If you thought America’s cradle of history was just for kids, you’re only partially right. Junior citizens are mostly absent from the site during certain months — May, September after Labor Day, October, the first half of November, January, and February — leaving its attractions for adults to explore in peace. So hoist up your britches and grab your tri-corner hat: here’s how grown-ups who want to explore Greater Williamsburg beyond its colorful history can enjoy a visit.
It Can Be Intoxicating
Booze flows through Williamsburg as freely as the James River. If you enjoy alcoholic beverages, there’s plenty to sample along the Williamsburg Tasting Trail. Compare craft beers from a half dozen breweries; visit the Williamsburg Winery, largest in the state and site of the tasty Café Provençal; or experience honey-based vintages at the Silver Hand Meadery.
It Can Be a Learning Experience
While it’s fun to stroll Duke of Gloucester Street or ride along it in a period horse and carriage, you can also master an 18th-century skill during a visit. The Weaving Workshop teaches attendees to use a loom and complete a cotton tea towel in two hours’ time that they can take home to show their handiwork. There’s also an Ax Throwing program and instruction to Fire a Flintlock Musket. Colonial Williamsburg aims to offer more hands-on programs teaching 18th-century skills in the future.
It Can Be A Madhouse
The most unusual, and unsettling, preface to the excellent Art Museums of Colonial Williamsburg is the reconstruction of the Public Hospital of 1773, the first institution in America exclusively devoted to treating the mentally ill. The small but chilling exhibition includes a former cell, a straitjacket, and devices used at the time to treat “idiots, lunatics, and other persons of unsound mind.” After viewing, “escape” to view the nearby fine folk art collections.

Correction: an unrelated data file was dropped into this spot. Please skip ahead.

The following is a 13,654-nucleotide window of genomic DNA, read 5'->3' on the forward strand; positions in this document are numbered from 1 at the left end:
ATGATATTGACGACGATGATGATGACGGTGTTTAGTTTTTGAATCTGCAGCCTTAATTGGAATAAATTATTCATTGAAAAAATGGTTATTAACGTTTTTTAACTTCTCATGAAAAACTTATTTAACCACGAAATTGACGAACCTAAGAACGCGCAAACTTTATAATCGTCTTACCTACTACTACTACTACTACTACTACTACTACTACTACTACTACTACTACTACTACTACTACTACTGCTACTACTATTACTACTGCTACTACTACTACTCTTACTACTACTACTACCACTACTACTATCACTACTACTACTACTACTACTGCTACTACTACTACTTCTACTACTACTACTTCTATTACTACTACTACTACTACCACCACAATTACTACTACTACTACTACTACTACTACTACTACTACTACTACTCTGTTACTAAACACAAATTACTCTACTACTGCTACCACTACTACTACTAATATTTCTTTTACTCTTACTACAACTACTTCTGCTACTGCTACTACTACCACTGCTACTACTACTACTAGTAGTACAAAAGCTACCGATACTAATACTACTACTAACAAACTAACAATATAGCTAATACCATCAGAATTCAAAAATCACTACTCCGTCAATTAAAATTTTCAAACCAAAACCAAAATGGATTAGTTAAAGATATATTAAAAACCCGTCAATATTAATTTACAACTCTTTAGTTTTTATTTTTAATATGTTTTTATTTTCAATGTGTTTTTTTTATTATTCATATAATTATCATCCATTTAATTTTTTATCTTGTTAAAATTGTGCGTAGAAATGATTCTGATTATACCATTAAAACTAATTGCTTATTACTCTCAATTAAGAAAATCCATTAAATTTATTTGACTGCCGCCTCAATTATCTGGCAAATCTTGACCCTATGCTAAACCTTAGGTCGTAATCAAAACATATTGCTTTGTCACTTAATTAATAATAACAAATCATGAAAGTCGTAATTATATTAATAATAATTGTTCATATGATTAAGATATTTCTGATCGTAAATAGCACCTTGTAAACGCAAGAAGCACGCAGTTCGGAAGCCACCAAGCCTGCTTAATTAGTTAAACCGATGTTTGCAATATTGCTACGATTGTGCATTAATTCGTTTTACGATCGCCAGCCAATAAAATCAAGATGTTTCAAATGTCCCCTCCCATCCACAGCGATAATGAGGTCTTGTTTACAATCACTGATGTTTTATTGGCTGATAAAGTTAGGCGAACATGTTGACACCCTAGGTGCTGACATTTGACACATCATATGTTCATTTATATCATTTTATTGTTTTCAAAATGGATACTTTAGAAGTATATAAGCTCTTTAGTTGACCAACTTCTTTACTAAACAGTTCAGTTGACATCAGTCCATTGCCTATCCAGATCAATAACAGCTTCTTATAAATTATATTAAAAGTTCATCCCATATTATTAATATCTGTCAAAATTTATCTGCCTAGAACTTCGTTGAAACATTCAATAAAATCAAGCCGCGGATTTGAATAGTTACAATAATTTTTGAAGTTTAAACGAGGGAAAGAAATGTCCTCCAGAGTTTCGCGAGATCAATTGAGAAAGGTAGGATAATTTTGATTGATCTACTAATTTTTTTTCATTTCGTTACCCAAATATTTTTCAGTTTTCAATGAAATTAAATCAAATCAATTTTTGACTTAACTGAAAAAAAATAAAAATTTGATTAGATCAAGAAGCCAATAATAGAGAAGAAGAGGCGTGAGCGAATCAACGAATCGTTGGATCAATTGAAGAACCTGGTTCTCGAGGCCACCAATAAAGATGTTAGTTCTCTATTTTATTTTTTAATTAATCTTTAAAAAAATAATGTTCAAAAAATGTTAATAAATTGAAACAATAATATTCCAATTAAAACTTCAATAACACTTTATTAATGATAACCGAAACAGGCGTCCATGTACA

It Can Tempt Shoppers
Along Gloucester Street you’ll see painted shingles outside buildings that announce the blacksmith shop, the apothecary, the milliner, and other tradespeople. Costumed interpreters explain what they made and how they operated. The Prentis store sells souvenirs, many made locally. Goods range from soft lavender powder and yarn to hard iron tools to recreations of important documents that articulate the early days of America’s freedom.
Adjacent to the Historic Area, Merchants Square contains a variety of shops and restaurants. Favorites include The Precious Gem, a fine jewelry store with an impressive selection of colored stones, and the William & Mary Bookstore & Cafe. In addition selling rah-rah merchandise, it has a concentration of American History books, a small Apple section, and a Starbucks. Bargain shoppers can head to Williamsburg Premium Outlets.
It Can Be Relaxing
Although some couples eschew spas, others adore them. If you desire a facial or gentle pummeling, the Spa of Colonial Williamsburg can supply practitioners and emollients. Elsewhere, the Williamsburg Salt Cave offers an unusual and more passive experience; guests are seated in a recliner inside walls of imported salt alleged to foster wellness. A session lasts for 45 minutes. Just don’t lick the walls.